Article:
This month marks the one-year anniversary of publishing “Coachability:  The Leadership Superpower.”  Reflecting on the writing journey, I hope the book has helped others as they read about blind spots, faulty assumptions, and the power of claiming the power in the coachable learning zone.

But I didn’t journey alone, and my reflections now echo with the voices of others who helped me. I want to share some of these voices and the lessons that may help you on your creative journey as a leader.

“This part I liked, and this other part I have no idea what you were saying.”

The writing journey started with regular sessions with Sara J., my writing coach. She would review what I had created in the past two weeks. I’ve read that authors need to live what they are writing about, and Sara was certainly my coachability feedback partner. I always looked forward to hearing what she thought and was equally nervous that my writing didn’t measure up. She would start with the positives and then move on to what needed work. Her kind yet critical guidance put me in the learning zone every time.

The Lesson:  In your creative leadership act, find positive and truthful partners to help navigate your risk-taking with confidence-building and constructive advice.

“Let’s try that again and smooth it out. Ready when you are.”

Stephen G.’s voice stopped me in the middle of a recording session. I was creating a “read-by-author” audiobook, and Stephen was the producer. He would monitor my live recording – word by word – and hit the pause button when a re-recording was needed. I’m a fan of audiobooks, but I was experiencing the reality that it’s harder than it looked. But even with practicing before each session, I found myself skipping words, running out of breath, or just plain sounding boring. Stephen would kindly interrupt with his signature phrase in a light but serious manner to try again.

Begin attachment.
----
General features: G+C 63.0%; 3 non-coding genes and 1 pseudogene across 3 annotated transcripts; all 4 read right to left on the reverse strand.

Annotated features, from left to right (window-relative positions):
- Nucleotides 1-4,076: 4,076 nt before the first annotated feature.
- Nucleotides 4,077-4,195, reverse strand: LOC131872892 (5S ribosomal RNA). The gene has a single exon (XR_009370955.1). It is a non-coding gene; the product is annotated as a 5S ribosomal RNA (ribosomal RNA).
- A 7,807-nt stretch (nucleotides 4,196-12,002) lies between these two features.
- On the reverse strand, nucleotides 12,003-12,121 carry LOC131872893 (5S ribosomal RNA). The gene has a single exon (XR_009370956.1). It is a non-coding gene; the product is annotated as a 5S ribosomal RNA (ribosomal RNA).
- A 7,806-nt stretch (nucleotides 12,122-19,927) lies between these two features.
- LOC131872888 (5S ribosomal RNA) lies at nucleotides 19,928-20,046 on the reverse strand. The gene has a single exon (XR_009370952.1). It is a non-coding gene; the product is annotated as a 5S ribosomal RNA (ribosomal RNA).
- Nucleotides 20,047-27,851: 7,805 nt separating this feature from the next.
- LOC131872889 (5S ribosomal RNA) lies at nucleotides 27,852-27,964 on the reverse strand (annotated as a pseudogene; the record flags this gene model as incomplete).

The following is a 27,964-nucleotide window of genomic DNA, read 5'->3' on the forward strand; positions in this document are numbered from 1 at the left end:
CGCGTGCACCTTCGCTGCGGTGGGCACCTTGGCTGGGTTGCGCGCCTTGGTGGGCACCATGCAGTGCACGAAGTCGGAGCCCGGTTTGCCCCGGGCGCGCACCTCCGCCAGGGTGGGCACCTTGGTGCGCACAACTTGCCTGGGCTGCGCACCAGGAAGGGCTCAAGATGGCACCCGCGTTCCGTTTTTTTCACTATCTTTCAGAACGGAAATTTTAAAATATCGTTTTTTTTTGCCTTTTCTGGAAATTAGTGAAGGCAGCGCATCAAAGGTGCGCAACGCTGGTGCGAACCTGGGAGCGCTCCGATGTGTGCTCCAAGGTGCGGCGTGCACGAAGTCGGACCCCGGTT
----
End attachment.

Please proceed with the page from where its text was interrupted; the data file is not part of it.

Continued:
The Lesson:  As leaders, we often find ourselves over our heads. Build a network of expert resources who can help you push through challenges and believe you can do more. 

Should the arrow go up or down?”

Steve C. and I stared at the cover options for his book. A longtime industry friend, Steve, and I were writing books at the same time. We would breakfast monthly to compare notes on the writing and publishing experience. We kept each other on pace.   He had his outline before mine. I had a publisher first. We would also help each other get unstuck. He was now stalled on choosing one of two cover designs with arrows – one finishing up and one down. “Up, Steve, Up,” I said, “time to move on.”  Later Steve returned the favor by telling me to step away from my manuscript. “It’s done,” he concluded.

The Lesson:  Having a fellow traveler or peer coach along the way gives us momentum and perspective. Helping others move ahead can also help us see our lesson to learn.   

“Add another Santa Claus joke to the chapter.”

Courtney B. served as my editor and helped fine-tune the final version. The manuscript improved with every revision:  sections reorganized, paragraphs cut, and sentences reworked. Most were welcome changes but not the suggested second Santa Claus joke. I started the chapter about responding to feedback by describing a video of Santa Claus recording a promotional “ho, ho, ho” line.   The studio staff kept blasting old St. Nick with improvement suggestions round after round of re-recording until he was a wreck. My point was that feedback is easier to give than take.